Fear of more unrest in Pakistan as crops fail
The shifts got longer, a torrent of endless drops. Jumping from one remote to another, seek and destroy, pay attention and click.
At some point the terrorists began camouflaging killbots with branches and leaves to fool the computer recognition. Suddenly the human operators became more important and now their shifts involved staring intently at hedges and gardens trying to determine what was making the plants more move. Wind? Animal? Killbot?
As they crossed over to the mess at the end of shift, the cadets would stop and point. ‘Are those bushes moving or are those moving bushes?’
I honestly can’t tell what is a bush or a killbot anymore.
Tom pulled his visor off and rubbed his eyes. He was swinging in his hammock in the hanger, just another in the rows of humans lying down and waging war. He swigged water from the bottle wedged beside him and pulled his visor back down.
He wanted to tell Rachel about Patrick and how his brother was going to ‘flee’ the city but there was nothing she would be able to say or do that would help that she wasn’t doing already. He didn’t think that sharing his worry would make him feel better. If anything it would mean he couldn’t escape it. For now the only time he could worry about his brother and Zizi was during his morning ablutions; there he would keep it and function as per normal everywhere else.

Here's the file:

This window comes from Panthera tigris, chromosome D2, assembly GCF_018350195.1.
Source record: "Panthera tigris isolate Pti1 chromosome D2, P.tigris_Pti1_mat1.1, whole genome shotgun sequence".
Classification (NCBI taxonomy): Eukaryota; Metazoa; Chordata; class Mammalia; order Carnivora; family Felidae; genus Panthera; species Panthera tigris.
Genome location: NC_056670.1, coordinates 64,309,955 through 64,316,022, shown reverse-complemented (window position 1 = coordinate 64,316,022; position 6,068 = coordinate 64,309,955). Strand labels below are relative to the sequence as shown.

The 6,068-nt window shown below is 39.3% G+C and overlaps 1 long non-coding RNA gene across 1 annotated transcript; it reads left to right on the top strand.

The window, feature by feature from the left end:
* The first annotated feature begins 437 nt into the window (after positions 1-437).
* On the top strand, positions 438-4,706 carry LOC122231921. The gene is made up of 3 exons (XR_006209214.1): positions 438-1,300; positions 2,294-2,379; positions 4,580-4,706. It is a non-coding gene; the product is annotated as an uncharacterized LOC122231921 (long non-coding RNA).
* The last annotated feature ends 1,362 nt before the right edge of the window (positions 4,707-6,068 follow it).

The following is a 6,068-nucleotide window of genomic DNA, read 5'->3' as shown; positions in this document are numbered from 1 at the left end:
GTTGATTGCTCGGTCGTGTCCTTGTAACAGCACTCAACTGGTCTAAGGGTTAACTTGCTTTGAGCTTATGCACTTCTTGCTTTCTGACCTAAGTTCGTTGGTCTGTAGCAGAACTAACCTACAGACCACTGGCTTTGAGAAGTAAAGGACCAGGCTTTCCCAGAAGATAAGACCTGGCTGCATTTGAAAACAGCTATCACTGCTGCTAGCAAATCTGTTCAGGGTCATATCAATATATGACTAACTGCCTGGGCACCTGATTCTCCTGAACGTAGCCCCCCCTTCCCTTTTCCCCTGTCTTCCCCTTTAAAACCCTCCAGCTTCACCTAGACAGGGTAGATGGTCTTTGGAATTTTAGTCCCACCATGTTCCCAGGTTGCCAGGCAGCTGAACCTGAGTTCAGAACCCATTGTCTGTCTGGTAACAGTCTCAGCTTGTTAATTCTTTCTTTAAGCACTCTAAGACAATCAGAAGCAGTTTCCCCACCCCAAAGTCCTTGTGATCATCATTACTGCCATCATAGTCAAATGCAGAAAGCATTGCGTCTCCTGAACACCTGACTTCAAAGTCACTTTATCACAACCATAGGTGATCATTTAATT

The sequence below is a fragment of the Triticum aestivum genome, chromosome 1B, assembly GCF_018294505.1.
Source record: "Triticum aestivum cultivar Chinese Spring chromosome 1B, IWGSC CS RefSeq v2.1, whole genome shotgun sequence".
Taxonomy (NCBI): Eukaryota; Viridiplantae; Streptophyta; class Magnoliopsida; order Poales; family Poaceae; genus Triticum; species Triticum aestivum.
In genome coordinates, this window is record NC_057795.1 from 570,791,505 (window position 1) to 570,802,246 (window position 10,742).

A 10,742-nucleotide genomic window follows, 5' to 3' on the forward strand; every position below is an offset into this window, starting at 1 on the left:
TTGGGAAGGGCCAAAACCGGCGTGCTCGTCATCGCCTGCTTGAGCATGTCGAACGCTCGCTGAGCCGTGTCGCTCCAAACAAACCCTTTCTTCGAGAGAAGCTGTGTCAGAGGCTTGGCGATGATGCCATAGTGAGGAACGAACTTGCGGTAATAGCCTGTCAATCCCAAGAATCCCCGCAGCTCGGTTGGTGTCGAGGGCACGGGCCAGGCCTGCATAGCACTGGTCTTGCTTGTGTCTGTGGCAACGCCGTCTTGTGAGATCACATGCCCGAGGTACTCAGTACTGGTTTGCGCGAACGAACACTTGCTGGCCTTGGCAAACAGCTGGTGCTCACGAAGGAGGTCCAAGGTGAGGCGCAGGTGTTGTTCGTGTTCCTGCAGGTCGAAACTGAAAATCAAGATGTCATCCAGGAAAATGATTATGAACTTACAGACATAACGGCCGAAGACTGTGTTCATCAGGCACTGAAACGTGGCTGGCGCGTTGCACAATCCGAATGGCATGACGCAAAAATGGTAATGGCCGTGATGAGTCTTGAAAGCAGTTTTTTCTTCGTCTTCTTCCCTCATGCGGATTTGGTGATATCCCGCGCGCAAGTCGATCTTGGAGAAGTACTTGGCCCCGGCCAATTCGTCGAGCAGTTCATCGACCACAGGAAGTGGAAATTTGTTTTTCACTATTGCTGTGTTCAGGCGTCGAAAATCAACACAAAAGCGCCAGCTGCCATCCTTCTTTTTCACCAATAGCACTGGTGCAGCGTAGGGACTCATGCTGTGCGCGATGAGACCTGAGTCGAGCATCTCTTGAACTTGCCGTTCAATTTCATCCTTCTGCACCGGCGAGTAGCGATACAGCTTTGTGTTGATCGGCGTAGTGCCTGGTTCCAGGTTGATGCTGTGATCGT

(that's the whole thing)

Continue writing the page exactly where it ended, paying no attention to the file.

Then everyone was talking about the global DDoS attacks. Taking the hacker term for destroying a given system by creating an overload of input, the same tactic of overloading any given system with massiveunrelenting usage. A widespread and non-centralised revolution where people conducted acts of civil disobedience and minor vandalism en masse, so that the police and justice systems could not cope, and nor could the detention system be expanded to such an extent as to detain all the guilty parties.
It had broken out, mainly in the bigger cities, in Europe and some states of America. Early commentators began predicting the disintegration of governments and an unstoppable collapse of society.
Tom had an alert set for news items about the hacker group. He saw the headline peep up in his notifications and loaded it up.
Schism in American Anarchy
In a press conference at ICCS headquarters in Paris, Director General of Internet Security revealed evidence of a factional split in the hacker group American Anarchy.
After seven months of DDOS bombardment on critical infrastructure including the closing of the criminal court and the forced relocation of the NASDAQ to an offshore facility, there appear to be signs of disunity and fracturing as multiple hackers claiming to be part of American Anarchy have begun making contradictory demands.